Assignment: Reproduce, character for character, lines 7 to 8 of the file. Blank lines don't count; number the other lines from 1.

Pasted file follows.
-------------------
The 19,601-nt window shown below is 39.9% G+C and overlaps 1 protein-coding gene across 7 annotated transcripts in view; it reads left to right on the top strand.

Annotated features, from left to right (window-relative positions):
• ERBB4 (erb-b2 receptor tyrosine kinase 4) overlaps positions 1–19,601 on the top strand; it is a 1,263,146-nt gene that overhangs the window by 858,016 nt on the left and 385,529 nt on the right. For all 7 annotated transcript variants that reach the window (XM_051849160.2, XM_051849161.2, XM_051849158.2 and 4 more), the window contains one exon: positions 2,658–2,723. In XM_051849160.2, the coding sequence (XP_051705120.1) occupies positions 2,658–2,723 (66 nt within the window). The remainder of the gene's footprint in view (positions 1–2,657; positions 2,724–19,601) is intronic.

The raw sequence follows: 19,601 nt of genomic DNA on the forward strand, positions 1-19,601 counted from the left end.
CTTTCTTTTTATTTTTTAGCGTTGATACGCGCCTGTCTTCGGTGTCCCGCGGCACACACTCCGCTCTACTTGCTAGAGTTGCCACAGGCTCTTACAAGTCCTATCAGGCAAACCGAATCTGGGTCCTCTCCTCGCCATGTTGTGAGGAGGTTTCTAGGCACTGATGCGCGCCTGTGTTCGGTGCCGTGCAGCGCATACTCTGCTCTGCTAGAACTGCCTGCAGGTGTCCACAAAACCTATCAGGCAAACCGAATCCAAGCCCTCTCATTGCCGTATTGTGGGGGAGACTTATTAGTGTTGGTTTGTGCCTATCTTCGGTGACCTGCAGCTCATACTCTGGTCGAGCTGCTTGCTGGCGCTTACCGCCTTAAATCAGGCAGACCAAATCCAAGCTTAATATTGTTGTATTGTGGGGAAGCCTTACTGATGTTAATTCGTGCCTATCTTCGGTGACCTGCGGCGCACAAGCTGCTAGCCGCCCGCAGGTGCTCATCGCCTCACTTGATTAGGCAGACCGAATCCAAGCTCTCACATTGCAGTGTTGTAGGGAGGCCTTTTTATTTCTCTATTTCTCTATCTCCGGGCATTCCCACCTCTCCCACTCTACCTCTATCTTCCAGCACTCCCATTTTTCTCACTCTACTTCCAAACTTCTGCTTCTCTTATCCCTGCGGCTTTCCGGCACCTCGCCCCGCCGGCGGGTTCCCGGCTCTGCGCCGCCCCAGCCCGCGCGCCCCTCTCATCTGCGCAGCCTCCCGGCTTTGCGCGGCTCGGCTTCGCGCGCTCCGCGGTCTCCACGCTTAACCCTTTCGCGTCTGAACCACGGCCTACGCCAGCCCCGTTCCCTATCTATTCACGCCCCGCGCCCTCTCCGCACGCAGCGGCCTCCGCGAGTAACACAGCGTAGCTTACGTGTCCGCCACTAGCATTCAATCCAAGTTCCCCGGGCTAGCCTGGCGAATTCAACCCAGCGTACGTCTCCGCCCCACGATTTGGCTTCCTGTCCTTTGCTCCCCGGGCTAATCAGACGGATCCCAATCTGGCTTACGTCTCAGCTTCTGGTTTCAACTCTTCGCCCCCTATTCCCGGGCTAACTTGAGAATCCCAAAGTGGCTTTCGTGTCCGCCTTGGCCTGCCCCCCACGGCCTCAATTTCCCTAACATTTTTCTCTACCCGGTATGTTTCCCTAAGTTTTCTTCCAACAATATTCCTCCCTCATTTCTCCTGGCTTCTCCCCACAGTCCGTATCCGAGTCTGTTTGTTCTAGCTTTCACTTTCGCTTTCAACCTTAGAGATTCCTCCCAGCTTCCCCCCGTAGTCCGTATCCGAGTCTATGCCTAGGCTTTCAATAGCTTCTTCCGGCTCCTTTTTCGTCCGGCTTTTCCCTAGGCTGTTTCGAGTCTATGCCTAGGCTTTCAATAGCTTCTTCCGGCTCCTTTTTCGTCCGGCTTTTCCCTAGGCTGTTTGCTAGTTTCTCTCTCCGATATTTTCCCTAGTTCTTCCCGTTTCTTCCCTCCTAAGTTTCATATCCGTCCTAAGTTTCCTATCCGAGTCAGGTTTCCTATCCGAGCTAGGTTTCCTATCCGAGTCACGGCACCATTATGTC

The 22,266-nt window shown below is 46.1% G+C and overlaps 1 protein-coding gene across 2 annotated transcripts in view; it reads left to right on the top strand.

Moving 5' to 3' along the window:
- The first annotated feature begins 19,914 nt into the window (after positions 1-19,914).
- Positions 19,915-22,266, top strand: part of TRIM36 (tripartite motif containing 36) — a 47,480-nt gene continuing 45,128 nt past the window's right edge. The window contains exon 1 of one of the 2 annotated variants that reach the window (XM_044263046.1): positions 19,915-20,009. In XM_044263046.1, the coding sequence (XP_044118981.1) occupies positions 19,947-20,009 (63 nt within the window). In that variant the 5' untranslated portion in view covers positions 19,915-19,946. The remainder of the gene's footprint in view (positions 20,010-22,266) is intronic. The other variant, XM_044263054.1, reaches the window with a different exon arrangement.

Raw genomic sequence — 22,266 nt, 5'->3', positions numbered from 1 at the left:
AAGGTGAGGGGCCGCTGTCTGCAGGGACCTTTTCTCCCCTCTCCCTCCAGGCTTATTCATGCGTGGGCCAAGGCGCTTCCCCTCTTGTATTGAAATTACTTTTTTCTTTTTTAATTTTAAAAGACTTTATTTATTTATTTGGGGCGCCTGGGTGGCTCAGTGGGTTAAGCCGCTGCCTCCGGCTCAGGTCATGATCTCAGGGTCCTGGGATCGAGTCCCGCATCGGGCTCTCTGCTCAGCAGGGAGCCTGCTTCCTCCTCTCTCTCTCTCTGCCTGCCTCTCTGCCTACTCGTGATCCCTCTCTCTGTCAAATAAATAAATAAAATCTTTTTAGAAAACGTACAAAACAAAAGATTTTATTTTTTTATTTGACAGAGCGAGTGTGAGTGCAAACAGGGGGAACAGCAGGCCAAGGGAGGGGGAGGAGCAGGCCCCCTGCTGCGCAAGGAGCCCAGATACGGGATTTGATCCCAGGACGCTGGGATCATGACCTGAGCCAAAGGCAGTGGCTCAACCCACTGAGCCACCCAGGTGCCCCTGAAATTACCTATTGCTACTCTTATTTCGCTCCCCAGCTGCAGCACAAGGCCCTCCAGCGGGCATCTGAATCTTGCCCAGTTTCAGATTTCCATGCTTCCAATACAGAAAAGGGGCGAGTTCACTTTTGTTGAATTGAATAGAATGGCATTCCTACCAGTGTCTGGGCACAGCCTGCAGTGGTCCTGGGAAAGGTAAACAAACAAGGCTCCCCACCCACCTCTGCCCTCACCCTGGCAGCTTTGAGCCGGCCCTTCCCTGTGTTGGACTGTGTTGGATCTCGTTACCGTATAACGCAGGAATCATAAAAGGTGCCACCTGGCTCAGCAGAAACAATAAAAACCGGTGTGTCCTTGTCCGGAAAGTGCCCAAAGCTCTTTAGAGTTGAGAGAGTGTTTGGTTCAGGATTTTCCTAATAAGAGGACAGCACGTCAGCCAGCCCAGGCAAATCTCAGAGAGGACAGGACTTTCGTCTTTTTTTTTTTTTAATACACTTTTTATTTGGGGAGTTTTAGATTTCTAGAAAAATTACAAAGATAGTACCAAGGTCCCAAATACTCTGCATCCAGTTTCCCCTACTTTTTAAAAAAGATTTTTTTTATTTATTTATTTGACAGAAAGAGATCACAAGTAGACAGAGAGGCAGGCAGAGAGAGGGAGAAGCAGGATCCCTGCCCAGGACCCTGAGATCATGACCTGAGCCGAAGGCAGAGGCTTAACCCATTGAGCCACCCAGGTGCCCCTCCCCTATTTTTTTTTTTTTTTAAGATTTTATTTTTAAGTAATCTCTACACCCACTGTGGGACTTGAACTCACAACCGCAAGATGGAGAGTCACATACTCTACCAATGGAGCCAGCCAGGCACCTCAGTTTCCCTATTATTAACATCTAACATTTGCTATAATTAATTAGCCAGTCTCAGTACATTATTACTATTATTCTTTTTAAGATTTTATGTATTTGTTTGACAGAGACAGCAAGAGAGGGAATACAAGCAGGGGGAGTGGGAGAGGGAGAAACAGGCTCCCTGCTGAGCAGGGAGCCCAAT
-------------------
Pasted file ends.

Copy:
Moving 5' to 3' along the window:
- The first annotated feature begins 19,914 nt into the window (after positions 1-19,914).